What Is a 1099-K?

Quick Answer

IRS Form 1099-K reports business payments you’ve received from third-party payment companies like Venmo and PayPal, and from credit and debit card processors. It doesn’t report personal transactions and it shouldn’t increase your tax bill, though it might make preparing your taxes a little more work.

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New IRS rules could mean many more taxpayers will receive a 1099-K form in the mail come January. Form 1099-K Payment Card and Third-Party Network Transactions shows the business transactions a third-party payment service or card processor has paid you throughout the year. If you received $600 or more in business payments through a service like Venmo, Cash App or Paypal—or any credit or debit card payments at all—you may receive a 1099-K.

If you're keeping good records and reporting your business income correctly, a 1099-K shouldn't add to your tax bill. It's there to help verify how much you took in throughout the year. Still, a 1099-K does give the IRS additional information about your income, and it may affect how you prepare your taxes. Here's a quick rundown on 1099-Ks.

What Is Form 1099-K Used for?

IRS Form 1099-K shows the total business payments you received from a payment service during the year. You will receive separate 1099-Ks from every payment service that processed at least $600 in payments for you in total. This includes apps like Venmo, Cash App and PayPal. It also includes any company that accepted credit and debit transactions on your behalf. Card transactions don't have a threshold; they're reported regardless of amount.

Form 1099-K reports these transactions to the IRS and your state income tax authority. You'll also receive copies to file with your taxes—and to use in calculating your business income and business taxes owed for your tax return.

When Is a 1099-K Form Issued?

Beginning in 2022, third-party payment services were required to issue 1099-K forms to anyone who received $600 or more in third-party transactions, or any credit or debit card payments. Forms go out in January for the prior year. Copies are distributed as follows:

Copy A: For the IRS
Copy 1: For state tax departments
Copy B: For the payee
Copy 2: To be filed with the recipient's state income tax return, when required
Copy C: For the filer

Prior to 2022, 1099-Ks were only issued when a single transaction of $20,000 or more was processed, or when there were 200 or more transactions. If you've never received a 1099-K in the past, these previously higher thresholds could be why.

Form 1099-K is for business transactions. If you have a standard (personal) account, your transactions won't be reported on a 1099-K. Business income on a 1099-K applies to business accounts. However, you don't have to be a multinational corporation to have business income. Anyone who received qualifying payments for gig work, odd jobs, online sales, freelance work or other types of side businesses and used a third-party payment service or accepted credit and debit cards is likely to receive a 1099-K.

Do I Need to Pay Taxes on 1099-K Income?

You've just received a 1099-K showing you received $10,000 in payments in 2022. Do you need to pay taxes on this $10,000?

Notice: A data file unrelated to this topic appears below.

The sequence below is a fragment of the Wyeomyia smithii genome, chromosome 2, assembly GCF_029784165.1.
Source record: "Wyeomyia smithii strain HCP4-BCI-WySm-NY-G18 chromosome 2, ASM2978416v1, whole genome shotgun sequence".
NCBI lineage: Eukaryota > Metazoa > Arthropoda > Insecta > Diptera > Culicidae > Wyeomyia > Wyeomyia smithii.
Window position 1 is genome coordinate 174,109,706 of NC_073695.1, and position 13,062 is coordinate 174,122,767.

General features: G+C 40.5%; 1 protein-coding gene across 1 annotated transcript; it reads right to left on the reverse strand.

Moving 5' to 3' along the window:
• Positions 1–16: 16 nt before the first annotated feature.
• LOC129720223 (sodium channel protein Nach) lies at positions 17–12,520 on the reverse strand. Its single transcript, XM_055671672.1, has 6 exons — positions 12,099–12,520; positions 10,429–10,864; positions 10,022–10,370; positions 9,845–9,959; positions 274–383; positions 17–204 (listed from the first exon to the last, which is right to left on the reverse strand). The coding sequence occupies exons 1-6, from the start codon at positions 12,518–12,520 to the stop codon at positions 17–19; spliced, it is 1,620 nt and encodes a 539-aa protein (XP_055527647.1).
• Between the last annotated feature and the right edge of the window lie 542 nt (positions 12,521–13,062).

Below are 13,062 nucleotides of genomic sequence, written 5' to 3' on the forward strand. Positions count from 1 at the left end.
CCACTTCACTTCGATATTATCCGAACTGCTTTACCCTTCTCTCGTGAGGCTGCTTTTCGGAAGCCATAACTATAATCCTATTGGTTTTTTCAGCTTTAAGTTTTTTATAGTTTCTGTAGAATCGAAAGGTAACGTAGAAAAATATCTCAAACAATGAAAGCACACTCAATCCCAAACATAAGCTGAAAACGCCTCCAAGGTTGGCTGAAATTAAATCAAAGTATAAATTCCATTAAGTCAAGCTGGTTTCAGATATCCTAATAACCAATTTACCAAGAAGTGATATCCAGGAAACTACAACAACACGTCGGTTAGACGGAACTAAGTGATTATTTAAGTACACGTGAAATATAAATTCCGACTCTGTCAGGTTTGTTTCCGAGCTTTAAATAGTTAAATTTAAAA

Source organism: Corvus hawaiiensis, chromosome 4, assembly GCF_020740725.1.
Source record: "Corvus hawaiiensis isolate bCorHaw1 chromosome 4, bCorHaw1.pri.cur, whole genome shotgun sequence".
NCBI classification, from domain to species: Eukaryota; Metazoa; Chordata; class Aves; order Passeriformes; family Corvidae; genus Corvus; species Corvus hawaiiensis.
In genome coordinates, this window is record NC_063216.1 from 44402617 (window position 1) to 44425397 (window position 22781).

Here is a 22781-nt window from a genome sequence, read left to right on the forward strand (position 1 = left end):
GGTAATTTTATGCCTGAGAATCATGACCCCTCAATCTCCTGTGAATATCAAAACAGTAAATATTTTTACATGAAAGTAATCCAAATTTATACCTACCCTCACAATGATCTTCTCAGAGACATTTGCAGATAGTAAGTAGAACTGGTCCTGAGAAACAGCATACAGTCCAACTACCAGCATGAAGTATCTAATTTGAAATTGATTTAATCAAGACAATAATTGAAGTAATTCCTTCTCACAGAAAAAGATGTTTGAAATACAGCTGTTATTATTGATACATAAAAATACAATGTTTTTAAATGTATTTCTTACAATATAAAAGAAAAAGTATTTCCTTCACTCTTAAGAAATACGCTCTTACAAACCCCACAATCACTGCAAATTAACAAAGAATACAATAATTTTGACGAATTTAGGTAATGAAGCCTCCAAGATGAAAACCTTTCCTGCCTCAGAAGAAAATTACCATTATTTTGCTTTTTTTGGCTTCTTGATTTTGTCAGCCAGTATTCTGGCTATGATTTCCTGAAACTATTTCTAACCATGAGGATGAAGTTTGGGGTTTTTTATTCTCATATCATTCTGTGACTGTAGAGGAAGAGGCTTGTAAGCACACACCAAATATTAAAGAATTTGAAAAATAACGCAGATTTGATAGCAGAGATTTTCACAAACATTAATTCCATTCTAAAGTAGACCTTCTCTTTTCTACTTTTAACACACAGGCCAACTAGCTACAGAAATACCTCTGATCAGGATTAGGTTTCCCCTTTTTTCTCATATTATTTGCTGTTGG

When You Need to Pay Taxes on 1099-K Income

You need to pay taxes on all legitimate business income, including income shown on a 1099-K. You should be accounting for all business revenue—including cash, checks, card payments and third-party payments—as part of your regular business operations and in preparation for doing your taxes. If your bookkeeping is accurate and up-to-date, your $10,000 1099-K shouldn't be a surprise.

You do not need to add the amount shown on your 1099-K to the revenue in your books. This money should already be accounted for as part of your regular bookkeeping. Just make sure your 1099-K income adds up with what you report on your taxes: If your 1099-K shows $10,000 in payments and you report gross sales of only $2,000, you may trigger an IRS audit or other investigation.

When You Don't Need to Pay Taxes on 1099-K Income

You don't need to pay taxes on 1099-K income if the money is a refund, gift or reimbursement. Also, there are instances when 1099-K income might not be taxable—or at least not taxable for you:

  • You are not the business account owner named on the 1099-K.
  • You have a personal account only and should not have reportable business income.
  • Your transaction record or monthly statements don't match up with income shown on your 1099-K.

Contact the payment company if you've received a 1099-K with errors. Ask them to issue a corrected form, and be sure to retain all correspondence and your corrected 1099-K.

Important tip: Going forward, don't use your business account to receive personal payments. Although you can deduct gifts or reimbursements from the total shown on your 1099-K, the discrepancy could raise red flags with the IRS. If you can, keep personal transactions to your personal account.

The Bottom Line

Although receiving a 1099-K form shouldn't affect how much tax you owe, it may add a layer of accountability—and complexity—to your tax preparation process. Now is a good time to get your books in order. If reporting your income and doing your taxes seems more complicated than in years past, you might want to work with a tax advisor. They can help you calculate your taxable income accurately, reconcile your profit and loss and stay on the right side of the IRS.

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